I have been waiting around for my brain to kick into gear over the banning of the shooters manifesto in the Christchurch Mosque Shootings. I can understand the banning of the video as watching someone’s pain and suffering is not needed to understand the motivation behind it, at least not for me. At the time I said,
The people who knowingly watched the video, even worse shared it, or (even worse) enjoyed it need to sit down and think about who they are. If they don’t feel horrified then possibly they should call a helpline to see if they need help (Warning: there are trackers on the Healthline page. Use tor).Slashdot
But the banning of a book irks me and it wasn’t until I was reading an NPR article today that I came up with a logical reason. The article said,
“These acts of violence we’ve seen recently — Tree of Life synagogue [in Pittsburgh], the recent events in California, international events like in Christchurch in New Zealand. I mean, these are white supremacists.”NPR, Politics Shape The Debate Over What To Call Far-Right Extremism
And I went, how do I know they are white supremacists? For all I know, the guy who killed a whole lot of people in Christchurch just didn’t like Muslims. That may make him whack job, but it doesn’t make him a white supremacist. And all the things that prove he is a white supremacist have been banned.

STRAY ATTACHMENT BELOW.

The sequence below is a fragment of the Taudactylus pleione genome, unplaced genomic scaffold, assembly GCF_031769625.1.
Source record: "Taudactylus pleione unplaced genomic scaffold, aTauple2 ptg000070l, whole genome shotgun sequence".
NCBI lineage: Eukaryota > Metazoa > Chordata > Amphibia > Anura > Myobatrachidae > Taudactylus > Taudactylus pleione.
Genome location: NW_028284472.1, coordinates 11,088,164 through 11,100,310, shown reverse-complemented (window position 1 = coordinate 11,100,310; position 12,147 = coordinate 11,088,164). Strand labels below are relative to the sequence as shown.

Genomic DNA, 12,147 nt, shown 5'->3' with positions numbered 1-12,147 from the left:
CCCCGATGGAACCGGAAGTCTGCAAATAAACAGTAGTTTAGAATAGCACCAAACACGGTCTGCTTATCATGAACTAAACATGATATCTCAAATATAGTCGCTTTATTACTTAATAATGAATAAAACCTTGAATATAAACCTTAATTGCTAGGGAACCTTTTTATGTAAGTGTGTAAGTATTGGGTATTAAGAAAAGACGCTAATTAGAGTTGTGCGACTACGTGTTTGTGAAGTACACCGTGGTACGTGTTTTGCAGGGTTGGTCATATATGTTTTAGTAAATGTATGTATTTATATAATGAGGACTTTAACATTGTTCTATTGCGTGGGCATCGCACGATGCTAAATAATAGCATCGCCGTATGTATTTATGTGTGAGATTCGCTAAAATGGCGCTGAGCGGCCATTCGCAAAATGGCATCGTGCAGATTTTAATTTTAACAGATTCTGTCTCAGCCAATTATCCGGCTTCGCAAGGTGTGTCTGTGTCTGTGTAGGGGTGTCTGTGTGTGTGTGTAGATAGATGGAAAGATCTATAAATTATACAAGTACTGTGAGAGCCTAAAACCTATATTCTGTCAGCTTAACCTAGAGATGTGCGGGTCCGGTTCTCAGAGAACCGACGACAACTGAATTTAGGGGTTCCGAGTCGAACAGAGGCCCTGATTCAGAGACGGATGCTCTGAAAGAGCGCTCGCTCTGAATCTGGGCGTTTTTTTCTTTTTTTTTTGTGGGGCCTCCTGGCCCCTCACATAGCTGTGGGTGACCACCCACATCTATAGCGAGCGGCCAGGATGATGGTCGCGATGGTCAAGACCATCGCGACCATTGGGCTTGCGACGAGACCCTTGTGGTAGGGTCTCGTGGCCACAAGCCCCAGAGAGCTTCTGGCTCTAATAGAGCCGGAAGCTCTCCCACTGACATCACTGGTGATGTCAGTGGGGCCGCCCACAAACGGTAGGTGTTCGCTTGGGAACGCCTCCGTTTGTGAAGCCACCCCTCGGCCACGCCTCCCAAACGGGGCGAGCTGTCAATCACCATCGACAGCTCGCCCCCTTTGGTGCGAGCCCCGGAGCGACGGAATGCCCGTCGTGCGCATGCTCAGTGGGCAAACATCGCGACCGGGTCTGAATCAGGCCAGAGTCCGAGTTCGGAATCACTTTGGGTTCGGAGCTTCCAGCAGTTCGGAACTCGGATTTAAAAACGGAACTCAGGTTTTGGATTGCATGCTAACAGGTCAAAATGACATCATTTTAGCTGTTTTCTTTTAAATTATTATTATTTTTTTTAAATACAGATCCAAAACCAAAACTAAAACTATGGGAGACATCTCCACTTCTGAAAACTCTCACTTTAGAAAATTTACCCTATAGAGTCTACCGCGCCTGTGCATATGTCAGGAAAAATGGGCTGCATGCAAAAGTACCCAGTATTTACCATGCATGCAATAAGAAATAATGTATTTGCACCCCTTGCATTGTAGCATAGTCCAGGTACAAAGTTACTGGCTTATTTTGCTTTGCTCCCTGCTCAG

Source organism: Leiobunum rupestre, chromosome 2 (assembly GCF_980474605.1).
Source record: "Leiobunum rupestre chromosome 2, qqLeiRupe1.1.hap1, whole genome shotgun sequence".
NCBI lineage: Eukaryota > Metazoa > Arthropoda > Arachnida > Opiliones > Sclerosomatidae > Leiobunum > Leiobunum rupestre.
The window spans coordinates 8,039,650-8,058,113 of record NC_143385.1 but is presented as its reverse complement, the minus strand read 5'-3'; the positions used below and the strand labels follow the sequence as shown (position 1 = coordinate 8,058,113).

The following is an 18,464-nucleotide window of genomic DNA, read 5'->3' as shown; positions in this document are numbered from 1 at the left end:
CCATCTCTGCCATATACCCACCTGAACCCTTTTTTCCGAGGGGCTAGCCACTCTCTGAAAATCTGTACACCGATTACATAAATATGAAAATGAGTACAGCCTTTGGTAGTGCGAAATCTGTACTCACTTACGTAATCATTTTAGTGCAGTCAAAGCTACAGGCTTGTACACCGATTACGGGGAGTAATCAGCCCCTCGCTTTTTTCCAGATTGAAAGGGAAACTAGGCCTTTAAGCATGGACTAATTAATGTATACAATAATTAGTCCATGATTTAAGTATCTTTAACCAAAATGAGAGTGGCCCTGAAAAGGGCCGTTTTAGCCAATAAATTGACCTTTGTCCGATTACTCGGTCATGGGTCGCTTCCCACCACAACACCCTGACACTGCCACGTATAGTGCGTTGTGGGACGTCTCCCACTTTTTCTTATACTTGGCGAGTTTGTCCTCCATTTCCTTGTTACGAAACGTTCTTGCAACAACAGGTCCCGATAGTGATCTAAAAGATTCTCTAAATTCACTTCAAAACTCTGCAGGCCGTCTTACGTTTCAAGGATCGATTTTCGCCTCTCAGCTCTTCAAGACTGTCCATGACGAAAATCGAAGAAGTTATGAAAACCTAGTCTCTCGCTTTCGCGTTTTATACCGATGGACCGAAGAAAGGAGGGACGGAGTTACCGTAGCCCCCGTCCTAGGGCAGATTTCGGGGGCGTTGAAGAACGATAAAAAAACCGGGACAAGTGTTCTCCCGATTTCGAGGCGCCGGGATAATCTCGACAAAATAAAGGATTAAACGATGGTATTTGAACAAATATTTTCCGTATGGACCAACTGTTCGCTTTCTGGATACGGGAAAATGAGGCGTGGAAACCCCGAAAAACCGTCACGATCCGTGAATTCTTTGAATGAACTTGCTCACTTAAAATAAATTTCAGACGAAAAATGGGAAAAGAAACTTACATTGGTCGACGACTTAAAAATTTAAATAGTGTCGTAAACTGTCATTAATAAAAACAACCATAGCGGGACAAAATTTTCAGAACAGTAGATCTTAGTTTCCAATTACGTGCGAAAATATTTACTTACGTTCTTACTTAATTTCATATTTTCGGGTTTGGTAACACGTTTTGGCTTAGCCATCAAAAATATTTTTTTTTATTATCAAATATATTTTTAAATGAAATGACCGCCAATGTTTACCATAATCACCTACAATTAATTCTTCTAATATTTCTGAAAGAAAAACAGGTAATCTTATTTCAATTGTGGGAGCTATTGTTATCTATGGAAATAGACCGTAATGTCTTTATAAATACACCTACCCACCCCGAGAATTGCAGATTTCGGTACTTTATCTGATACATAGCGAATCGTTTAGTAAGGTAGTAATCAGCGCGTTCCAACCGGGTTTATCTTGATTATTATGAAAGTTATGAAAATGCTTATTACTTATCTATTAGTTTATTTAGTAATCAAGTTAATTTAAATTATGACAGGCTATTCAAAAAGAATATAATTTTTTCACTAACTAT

Imagine I am arguing with someone over the Christchurch Massacre and I say,
“White supremacy is at fault.”
and they say,
“No, it isn’t. He was’t a white supremacist. I have read his manifesto.”
Then I have a bit of a problem because that person has access to a greater amount of knowledge than I do. Plus, there is no way I can prove or disprove the assertion because I am unable to access the manifesto without facing ten years in prison.
If I do a search, such as this, for commentary of the manifesto then yet again I am faced with two things,
- Clicking one of the links may get me imprisoned, or
- I am forced to trust an intermediary
For me this is a reasonable reason not to go banning books. Banning books allows the rewriting of history. Was he really a white supremacist? I don’t know and now, at least in New Zealand, there is no way you can prove he was or wasn’t without risking imprisonment.